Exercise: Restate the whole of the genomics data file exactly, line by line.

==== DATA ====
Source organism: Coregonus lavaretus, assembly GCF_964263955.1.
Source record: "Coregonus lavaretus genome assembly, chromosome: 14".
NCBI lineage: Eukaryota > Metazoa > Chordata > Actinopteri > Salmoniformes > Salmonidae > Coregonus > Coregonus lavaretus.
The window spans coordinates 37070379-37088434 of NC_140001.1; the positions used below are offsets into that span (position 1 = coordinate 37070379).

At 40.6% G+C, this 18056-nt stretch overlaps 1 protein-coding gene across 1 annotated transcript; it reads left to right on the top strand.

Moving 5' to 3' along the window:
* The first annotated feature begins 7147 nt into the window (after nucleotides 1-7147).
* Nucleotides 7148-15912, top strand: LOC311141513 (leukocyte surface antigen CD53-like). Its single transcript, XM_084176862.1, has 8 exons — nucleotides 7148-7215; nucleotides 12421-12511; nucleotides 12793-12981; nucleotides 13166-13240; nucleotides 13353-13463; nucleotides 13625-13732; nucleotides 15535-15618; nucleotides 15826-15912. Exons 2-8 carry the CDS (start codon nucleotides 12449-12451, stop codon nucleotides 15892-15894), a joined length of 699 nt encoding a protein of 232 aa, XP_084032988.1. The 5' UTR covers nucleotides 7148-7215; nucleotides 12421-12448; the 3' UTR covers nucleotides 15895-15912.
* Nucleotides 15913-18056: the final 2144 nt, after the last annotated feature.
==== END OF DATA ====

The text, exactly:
Source organism: Coregonus lavaretus, assembly GCF_964263955.1.
Source record: "Coregonus lavaretus genome assembly, chromosome: 14".
NCBI lineage: Eukaryota > Metazoa > Chordata > Actinopteri > Salmoniformes > Salmonidae > Coregonus > Coregonus lavaretus.
The window spans coordinates 37070379-37088434 of NC_140001.1; the positions used below are offsets into that span (position 1 = coordinate 37070379).

At 40.6% G+C, this 18056-nt stretch overlaps 1 protein-coding gene across 1 annotated transcript; it reads left to right on the top strand.

Moving 5' to 3' along the window:
* The first annotated feature begins 7147 nt into the window (after nucleotides 1-7147).
* Nucleotides 7148-15912, top strand: LOC311141513 (leukocyte surface antigen CD53-like). Its single transcript, XM_084176862.1, has 8 exons — nucleotides 7148-7215; nucleotides 12421-12511; nucleotides 12793-12981; nucleotides 13166-13240; nucleotides 13353-13463; nucleotides 13625-13732; nucleotides 15535-15618; nucleotides 15826-15912. Exons 2-8 carry the CDS (start codon nucleotides 12449-12451, stop codon nucleotides 15892-15894), a joined length of 699 nt encoding a protein of 232 aa, XP_084032988.1. The 5' UTR covers nucleotides 7148-7215; nucleotides 12421-12448; the 3' UTR covers nucleotides 15895-15912.
* Nucleotides 15913-18056: the final 2144 nt, after the last annotated feature.